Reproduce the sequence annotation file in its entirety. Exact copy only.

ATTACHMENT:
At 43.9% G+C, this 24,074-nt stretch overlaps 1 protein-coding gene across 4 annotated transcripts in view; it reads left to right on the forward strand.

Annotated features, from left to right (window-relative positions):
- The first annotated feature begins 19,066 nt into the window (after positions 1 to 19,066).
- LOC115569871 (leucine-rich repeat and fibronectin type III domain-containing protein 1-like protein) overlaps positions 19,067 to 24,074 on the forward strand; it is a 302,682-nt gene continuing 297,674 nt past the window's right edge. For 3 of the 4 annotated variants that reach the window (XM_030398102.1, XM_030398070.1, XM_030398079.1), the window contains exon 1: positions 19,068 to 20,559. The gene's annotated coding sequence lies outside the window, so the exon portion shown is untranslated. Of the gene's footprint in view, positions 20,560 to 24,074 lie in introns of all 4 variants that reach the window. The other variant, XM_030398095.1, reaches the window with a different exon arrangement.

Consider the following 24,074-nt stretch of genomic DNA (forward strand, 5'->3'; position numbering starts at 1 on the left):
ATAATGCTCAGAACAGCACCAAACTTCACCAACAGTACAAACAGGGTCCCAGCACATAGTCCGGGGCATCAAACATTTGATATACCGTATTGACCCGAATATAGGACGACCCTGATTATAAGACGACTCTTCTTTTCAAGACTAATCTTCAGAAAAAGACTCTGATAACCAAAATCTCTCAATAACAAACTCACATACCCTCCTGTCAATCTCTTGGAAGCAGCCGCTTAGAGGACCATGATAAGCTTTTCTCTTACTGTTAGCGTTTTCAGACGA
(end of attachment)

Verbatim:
At 43.9% G+C, this 24,074-nt stretch overlaps 1 protein-coding gene across 4 annotated transcripts in view; it reads left to right on the forward strand.

Annotated features, from left to right (window-relative positions):
- The first annotated feature begins 19,066 nt into the window (after positions 1 to 19,066).
- LOC115569871 (leucine-rich repeat and fibronectin type III domain-containing protein 1-like protein) overlaps positions 19,067 to 24,074 on the forward strand; it is a 302,682-nt gene continuing 297,674 nt past the window's right edge. For 3 of the 4 annotated variants that reach the window (XM_030398102.1, XM_030398070.1, XM_030398079.1), the window contains exon 1: positions 19,068 to 20,559. The gene's annotated coding sequence lies outside the window, so the exon portion shown is untranslated. Of the gene's footprint in view, positions 20,560 to 24,074 lie in introns of all 4 variants that reach the window. The other variant, XM_030398095.1, reaches the window with a different exon arrangement.

Consider the following 24,074-nt stretch of genomic DNA (forward strand, 5'->3'; position numbering starts at 1 on the left):
ATAATGCTCAGAACAGCACCAAACTTCACCAACAGTACAAACAGGGTCCCAGCACATAGTCCGGGGCATCAAACATTTGATATACCGTATTGACCCGAATATAGGACGACCCTGATTATAAGACGACTCTTCTTTTCAAGACTAATCTTCAGAAAAAGACTCTGATAACCAAAATCTCTCAATAACAAACTCACATACCCTCCTGTCAATCTCTTGGAAGCAGCCGCTTAGAGGACCATGATAAGCTTTTCTCTTACTGTTAGCGTTTTCAGACGA